There is always a problem when you're using a version of a library which has been played with so much. RISC_OSLib has to be one such beast. While most who have the Acorn C package (irrespective of which version) or EasyC++ will have a precompiled version, registered developers and a few others had a full source code release.

In theory, they could add their own parts, create minimal library versions and fix the bugs which had been in there. This is nice in theory but in fact is a recipe for disaster.

While I'm not saying that every developer made a muck of it (which is obvious from the number of commercial developers who have released software linked to their own versions of RISC_OSLib) there were a couple of good muck ups in the version supplied to me.

The first was that the iconbar menu did not have the program name on it. That was quite a fun one to find. It didn't take too long as I had a different version of the source code to compare it to.

The second was a problem which had shown up in that the maximum available wimpslot would be taken. That could mean a simple 28k wimpslot program would take the full 28Mb. Again it was a problem in RISC_OSLib, where it had been altered so that the wimpslot was not using the parameters passed in. As soon as this was fixed, the code used the correct size wimpslot.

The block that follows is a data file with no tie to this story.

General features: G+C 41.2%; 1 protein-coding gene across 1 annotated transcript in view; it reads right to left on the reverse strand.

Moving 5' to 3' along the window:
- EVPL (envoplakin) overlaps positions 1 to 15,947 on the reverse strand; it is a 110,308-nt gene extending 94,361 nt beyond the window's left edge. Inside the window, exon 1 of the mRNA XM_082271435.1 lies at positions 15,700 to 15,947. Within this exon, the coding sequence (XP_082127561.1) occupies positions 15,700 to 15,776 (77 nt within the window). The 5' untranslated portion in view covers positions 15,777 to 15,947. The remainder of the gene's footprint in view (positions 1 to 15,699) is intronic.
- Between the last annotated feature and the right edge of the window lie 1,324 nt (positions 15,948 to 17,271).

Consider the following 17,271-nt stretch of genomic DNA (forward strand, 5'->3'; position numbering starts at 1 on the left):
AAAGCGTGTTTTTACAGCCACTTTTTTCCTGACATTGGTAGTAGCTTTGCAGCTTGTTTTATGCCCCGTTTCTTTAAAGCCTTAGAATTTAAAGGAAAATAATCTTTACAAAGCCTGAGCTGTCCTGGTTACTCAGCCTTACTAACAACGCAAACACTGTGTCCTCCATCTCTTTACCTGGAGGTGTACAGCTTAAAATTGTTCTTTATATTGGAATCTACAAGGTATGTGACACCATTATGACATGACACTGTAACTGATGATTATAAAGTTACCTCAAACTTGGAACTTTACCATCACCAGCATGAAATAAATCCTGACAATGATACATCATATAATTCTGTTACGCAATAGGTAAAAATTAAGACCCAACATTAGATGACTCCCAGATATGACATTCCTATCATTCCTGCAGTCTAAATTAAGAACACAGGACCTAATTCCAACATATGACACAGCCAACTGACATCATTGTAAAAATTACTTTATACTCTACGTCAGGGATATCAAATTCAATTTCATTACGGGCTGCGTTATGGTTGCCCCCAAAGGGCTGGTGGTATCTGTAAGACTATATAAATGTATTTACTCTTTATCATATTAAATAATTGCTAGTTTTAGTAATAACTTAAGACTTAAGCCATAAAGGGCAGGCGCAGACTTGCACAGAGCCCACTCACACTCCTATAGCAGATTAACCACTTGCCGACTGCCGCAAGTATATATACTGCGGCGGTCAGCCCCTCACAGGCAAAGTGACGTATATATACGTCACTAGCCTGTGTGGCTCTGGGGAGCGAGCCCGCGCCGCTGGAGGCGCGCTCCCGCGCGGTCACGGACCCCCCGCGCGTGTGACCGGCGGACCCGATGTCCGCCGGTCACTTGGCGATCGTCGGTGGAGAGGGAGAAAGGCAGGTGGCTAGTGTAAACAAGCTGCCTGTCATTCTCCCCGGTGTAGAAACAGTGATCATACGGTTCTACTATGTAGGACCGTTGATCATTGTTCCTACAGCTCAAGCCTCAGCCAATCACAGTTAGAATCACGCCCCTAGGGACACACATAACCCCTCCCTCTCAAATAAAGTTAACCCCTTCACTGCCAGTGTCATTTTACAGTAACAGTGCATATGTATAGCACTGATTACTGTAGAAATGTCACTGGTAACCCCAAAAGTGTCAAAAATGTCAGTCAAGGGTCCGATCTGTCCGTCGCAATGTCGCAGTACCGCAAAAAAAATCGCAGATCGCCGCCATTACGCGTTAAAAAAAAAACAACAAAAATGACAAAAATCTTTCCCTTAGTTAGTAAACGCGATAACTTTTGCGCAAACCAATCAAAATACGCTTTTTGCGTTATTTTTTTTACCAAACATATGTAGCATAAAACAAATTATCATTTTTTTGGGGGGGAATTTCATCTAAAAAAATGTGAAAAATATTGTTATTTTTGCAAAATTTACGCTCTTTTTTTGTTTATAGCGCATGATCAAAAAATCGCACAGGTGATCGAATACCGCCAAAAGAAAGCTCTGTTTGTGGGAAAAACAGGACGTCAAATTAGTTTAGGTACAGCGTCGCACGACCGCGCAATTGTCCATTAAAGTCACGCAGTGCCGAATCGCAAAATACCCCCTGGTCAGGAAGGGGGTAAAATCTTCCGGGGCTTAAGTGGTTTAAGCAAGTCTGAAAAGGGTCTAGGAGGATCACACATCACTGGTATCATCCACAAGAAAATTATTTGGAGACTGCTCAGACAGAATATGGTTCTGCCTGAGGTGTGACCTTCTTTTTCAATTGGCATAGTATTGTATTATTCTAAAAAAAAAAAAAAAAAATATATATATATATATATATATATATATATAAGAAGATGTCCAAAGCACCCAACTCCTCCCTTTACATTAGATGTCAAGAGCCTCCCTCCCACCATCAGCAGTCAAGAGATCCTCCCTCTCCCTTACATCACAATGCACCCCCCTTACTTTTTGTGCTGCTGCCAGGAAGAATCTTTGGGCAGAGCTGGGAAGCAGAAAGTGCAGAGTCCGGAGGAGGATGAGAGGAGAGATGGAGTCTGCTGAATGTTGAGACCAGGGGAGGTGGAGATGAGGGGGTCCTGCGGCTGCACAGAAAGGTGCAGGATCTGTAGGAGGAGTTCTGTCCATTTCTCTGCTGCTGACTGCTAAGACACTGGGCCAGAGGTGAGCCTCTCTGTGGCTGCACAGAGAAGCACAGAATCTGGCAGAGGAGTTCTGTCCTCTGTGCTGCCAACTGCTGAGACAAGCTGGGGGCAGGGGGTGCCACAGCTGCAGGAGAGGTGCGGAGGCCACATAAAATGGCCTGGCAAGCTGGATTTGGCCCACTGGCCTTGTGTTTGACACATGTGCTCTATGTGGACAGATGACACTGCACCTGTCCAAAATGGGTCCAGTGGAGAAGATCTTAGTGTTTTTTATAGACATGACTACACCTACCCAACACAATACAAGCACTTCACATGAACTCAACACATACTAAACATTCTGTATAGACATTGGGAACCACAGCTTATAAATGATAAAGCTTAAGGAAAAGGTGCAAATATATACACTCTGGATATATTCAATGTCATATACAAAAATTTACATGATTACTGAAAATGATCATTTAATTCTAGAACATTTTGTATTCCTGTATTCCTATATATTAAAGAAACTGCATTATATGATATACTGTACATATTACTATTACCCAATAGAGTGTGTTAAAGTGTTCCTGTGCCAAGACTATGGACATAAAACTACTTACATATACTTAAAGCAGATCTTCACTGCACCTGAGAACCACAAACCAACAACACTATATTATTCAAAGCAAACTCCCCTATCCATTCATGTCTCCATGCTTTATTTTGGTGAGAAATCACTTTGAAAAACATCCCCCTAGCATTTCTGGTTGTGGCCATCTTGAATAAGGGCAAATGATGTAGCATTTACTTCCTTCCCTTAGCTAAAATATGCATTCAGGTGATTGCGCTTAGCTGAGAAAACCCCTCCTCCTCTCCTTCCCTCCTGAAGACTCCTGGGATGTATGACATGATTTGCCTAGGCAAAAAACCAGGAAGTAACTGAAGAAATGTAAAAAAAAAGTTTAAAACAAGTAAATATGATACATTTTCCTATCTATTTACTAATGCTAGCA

The very final thing prior to testing was to add the following lines to load the 32 bit modules into the !Run file.

That done, the apps were sent back with new version numbers, bug fixes ready for testing.

The Moral of the story

Next time you hear the line "it's very simple to 32 bit an application" think again. Yes, it is simple to do if the source is your own and you know that there is nothing in there which is assembler (or if there is assembler, that it is already 32 bit clean). It is not simple to do if you inherit the source code with no documentation, without all of the source code and any of the other problems I've detailed here.

The 32 bit versions of Schema2 and WimpBasic2 should be available at the South East show.

Michelle Kate